The prosperity gospel peddles hope based on the material improvement of our present circumstances. It hawks the “American Dream”—the promise that hard work and faith will get you what you want (and deserve)—across the globe. This dream can be very attractive to anyone weary of making great effort but reaping little reward on this earth.

While hoping for things to improve for yourself and your family is natural, the prosperity gospel heretically makes material success the ultimate hope and end goal of life on earth. This is in direct contradiction to the Scriptures, which tell us not to store up treasures on earth where moth and rust destroy and thieves steal (Matthew 6:19-21) but in heaven, where treasures have eternal value. They tell us that our hope is rooted in spiritual things (Romans 8; 2 Corinthians 4:18) and that the definition of eternal life has nothing to do with earthly possessions and everything to do with intimacy with God (John 17:3). Our hope is to seek God on earth and to one day see God face to face, to know that the God who created us is faithful to keep us (Philippians 1:6) and give us the grace to go through anything life can throw at us, without fear of death (John 14:27, 1 John 4:18, Psalm 23:4, Psalm 112:7). The goal of human life is not to own a mansion or a jet or a million dollars. As the Westminster Catechism puts it, based on numerous Scripture passages, the chief end of humanity is to glorify God and to enjoy God forever.

But we are flesh and blood. At our most vulnerable places in life, we naturally seek relief. And if we are ever to know the true comfort, peace, and joy of God, we also have to be honest about what we truly desire. Those used to being on the bottom rung of society want to move up the ladder. Those used to struggling to make ends meet want to live in financial abundance. Those suffering from chronic illness want to be healed.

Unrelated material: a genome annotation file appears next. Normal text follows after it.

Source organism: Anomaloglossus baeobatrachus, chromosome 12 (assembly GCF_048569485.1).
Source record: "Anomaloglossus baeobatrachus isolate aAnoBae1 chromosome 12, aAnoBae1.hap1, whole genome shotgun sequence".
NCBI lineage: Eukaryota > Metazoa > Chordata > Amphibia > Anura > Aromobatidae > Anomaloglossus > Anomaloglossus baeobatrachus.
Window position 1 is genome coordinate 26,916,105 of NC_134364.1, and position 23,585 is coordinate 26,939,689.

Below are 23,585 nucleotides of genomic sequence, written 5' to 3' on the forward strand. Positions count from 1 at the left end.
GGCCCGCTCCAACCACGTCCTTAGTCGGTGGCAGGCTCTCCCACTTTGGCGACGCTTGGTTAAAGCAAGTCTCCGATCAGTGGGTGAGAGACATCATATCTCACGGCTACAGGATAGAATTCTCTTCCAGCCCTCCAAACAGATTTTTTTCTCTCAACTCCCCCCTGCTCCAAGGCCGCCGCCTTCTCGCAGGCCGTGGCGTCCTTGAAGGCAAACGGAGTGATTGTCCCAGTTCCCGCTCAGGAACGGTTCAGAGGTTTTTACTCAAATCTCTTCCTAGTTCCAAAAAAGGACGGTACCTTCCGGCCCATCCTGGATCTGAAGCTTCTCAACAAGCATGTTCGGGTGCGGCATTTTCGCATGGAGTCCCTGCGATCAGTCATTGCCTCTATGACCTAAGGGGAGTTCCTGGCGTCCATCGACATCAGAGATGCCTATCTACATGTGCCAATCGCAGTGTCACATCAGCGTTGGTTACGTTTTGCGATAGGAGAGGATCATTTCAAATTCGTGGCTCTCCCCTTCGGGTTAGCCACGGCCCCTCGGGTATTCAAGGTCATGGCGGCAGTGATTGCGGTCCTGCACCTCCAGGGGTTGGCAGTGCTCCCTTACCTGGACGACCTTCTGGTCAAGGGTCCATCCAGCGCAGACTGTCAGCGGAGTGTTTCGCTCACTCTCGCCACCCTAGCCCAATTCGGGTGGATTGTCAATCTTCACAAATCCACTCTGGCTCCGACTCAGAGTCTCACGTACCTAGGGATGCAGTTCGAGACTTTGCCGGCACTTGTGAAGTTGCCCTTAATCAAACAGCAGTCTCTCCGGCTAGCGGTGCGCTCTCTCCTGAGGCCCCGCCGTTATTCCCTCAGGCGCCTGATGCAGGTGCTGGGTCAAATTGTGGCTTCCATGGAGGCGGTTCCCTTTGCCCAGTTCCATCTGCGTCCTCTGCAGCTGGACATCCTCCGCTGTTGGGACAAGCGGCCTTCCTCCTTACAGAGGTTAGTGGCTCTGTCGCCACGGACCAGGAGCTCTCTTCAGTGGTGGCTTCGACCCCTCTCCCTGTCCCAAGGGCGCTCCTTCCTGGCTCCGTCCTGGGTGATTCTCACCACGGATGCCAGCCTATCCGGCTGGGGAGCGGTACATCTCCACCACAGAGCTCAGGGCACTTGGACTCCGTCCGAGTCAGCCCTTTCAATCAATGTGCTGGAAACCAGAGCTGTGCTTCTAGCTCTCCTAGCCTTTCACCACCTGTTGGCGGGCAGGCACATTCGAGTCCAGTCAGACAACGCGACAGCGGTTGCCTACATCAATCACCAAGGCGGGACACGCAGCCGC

Those desires are natural. Yet when we wrap our desires in a cloak of Bible verses in order to justify our own efforts to satisfy them, we subject ourselves to deception. God could have invited us up to heaven but instead descended to earth to meet us where we are. Let us seek out this God who promises to be with us in our vulnerability and to protect us from the dangers of seeking relief on our own. In the midst of our struggles, when we fully acknowledge God’s presence in our lives, we discover true faith—the kind of faith that doesn’t need money to prove itself, the kind of faith that doesn’t need to be healed to remain steadfast. Jesus followers who live out that type of faith are the world’s greatest witnesses.

We need churches built on that kind of faith. These churches will likely be small, both in membership and in budget. But look what Jesus did with just 11 motley friends and a few fringe folks. Look at how he praised the tiny mustard seed and urged us to be grains of salt rather than mountains! As the apostle Paul so beautifully expressed it, “God has chosen the foolish things of the world to put to shame the wise, and God has chosen the weak things of the world to put to shame the things which are mighty” (1 Cor. 1:27).

Set apart for the gospel